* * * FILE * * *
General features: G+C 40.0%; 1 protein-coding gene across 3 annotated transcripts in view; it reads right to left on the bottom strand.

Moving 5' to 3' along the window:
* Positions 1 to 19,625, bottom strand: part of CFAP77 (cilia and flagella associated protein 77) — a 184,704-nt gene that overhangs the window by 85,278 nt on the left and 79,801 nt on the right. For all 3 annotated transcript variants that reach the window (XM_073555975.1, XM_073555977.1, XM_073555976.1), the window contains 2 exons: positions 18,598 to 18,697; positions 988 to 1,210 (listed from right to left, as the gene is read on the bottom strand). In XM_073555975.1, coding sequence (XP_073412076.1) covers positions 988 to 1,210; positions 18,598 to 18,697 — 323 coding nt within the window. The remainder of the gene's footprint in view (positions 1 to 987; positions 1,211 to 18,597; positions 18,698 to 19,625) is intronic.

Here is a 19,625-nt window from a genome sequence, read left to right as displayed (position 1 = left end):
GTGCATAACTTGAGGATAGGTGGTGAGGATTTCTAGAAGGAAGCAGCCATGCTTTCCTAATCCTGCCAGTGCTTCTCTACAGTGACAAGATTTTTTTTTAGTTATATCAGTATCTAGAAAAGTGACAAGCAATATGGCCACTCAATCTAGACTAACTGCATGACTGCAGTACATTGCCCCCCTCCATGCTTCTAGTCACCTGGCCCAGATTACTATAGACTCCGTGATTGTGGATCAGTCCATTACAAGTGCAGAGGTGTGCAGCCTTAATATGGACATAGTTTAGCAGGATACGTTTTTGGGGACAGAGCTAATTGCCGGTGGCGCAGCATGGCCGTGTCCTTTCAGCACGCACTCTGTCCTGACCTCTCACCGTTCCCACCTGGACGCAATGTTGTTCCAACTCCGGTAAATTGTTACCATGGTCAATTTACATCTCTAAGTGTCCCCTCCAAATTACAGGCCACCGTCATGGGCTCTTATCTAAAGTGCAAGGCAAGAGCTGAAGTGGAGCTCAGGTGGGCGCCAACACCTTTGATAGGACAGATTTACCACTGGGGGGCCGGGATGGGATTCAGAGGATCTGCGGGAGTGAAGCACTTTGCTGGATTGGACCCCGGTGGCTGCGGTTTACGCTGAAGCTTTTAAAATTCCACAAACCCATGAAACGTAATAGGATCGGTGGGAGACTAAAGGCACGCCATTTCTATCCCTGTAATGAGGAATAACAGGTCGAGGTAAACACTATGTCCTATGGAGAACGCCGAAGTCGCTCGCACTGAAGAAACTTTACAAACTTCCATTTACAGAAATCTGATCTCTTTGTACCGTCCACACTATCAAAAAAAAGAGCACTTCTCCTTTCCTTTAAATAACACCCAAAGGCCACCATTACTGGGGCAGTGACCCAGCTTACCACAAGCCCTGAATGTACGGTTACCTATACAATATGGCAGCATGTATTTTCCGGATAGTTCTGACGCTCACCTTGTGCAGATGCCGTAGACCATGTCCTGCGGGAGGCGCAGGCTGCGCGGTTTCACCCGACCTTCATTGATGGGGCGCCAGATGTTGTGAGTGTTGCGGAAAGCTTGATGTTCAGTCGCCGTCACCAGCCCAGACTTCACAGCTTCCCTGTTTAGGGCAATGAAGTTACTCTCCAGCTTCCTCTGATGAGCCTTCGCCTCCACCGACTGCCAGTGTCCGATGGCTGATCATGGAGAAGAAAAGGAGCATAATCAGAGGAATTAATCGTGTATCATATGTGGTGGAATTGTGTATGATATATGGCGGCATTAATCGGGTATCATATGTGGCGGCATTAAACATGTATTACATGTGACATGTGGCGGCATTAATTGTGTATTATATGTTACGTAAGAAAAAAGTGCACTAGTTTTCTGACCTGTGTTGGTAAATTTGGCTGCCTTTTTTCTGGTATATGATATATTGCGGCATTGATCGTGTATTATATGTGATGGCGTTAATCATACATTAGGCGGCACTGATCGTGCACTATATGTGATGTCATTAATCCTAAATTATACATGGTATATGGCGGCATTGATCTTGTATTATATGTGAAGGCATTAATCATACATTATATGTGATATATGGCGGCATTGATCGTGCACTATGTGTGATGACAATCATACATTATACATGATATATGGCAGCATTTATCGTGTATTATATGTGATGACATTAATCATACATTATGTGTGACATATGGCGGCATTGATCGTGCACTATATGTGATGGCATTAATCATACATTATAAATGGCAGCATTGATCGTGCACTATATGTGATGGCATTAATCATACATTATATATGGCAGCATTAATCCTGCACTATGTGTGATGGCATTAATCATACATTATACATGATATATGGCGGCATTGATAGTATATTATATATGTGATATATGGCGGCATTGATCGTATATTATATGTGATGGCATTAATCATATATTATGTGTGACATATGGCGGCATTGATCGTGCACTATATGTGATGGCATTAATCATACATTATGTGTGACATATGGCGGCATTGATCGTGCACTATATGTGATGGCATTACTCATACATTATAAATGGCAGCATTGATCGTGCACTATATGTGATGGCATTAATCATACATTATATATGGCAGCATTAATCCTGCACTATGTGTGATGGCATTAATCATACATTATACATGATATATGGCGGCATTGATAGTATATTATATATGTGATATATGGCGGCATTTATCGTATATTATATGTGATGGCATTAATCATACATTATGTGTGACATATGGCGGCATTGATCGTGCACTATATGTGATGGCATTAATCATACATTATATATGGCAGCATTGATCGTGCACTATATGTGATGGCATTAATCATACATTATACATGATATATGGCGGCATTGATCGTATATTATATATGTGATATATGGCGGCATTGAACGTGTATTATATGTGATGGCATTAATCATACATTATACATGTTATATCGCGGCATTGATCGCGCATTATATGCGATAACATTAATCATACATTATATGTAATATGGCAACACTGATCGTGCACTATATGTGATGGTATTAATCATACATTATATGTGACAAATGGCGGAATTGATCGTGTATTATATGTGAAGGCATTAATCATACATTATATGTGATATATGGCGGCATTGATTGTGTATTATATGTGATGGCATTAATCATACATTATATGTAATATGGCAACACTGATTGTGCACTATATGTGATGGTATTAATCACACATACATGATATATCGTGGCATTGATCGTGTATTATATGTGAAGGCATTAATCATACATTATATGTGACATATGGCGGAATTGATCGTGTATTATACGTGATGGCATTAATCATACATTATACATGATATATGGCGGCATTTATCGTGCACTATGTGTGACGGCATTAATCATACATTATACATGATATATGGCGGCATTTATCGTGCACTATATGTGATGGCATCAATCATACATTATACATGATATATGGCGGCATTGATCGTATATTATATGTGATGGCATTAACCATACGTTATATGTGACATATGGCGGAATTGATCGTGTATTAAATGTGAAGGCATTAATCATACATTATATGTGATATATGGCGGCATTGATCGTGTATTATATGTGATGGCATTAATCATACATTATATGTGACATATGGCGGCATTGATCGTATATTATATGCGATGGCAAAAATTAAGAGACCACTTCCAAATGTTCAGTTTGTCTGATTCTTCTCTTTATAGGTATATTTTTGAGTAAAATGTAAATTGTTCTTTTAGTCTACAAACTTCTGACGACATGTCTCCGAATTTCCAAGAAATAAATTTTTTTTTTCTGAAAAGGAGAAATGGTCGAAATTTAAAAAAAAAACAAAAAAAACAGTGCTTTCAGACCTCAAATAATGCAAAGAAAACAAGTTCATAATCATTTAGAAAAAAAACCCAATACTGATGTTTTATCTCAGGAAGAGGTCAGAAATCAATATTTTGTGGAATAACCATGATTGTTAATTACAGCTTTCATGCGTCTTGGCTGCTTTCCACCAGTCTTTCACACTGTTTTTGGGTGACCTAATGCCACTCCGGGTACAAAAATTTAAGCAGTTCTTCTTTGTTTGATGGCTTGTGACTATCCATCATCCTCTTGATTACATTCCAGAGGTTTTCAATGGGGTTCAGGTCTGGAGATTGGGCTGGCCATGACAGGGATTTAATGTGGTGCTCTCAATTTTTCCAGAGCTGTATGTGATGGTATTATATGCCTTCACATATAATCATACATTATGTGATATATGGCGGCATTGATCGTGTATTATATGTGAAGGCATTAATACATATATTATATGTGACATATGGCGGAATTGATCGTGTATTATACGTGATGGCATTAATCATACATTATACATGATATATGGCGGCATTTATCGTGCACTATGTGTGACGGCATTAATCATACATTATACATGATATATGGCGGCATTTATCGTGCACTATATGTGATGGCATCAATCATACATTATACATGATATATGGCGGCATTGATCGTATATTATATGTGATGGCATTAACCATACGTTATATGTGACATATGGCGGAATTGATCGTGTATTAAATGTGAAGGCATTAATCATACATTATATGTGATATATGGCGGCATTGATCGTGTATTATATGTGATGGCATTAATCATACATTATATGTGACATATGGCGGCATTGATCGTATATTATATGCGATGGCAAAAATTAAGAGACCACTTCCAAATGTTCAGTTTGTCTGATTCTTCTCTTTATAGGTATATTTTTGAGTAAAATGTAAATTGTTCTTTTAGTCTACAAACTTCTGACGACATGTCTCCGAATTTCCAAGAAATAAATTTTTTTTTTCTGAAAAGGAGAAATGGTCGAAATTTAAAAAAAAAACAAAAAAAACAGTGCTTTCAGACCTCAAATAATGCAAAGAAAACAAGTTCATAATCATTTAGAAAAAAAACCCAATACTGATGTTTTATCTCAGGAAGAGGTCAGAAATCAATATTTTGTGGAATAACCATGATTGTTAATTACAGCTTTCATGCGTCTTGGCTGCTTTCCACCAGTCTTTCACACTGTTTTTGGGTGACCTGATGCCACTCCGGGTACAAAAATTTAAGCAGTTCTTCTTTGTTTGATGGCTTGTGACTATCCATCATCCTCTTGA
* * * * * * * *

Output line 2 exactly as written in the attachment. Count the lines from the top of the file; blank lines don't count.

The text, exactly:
Moving 5' to 3' along the window: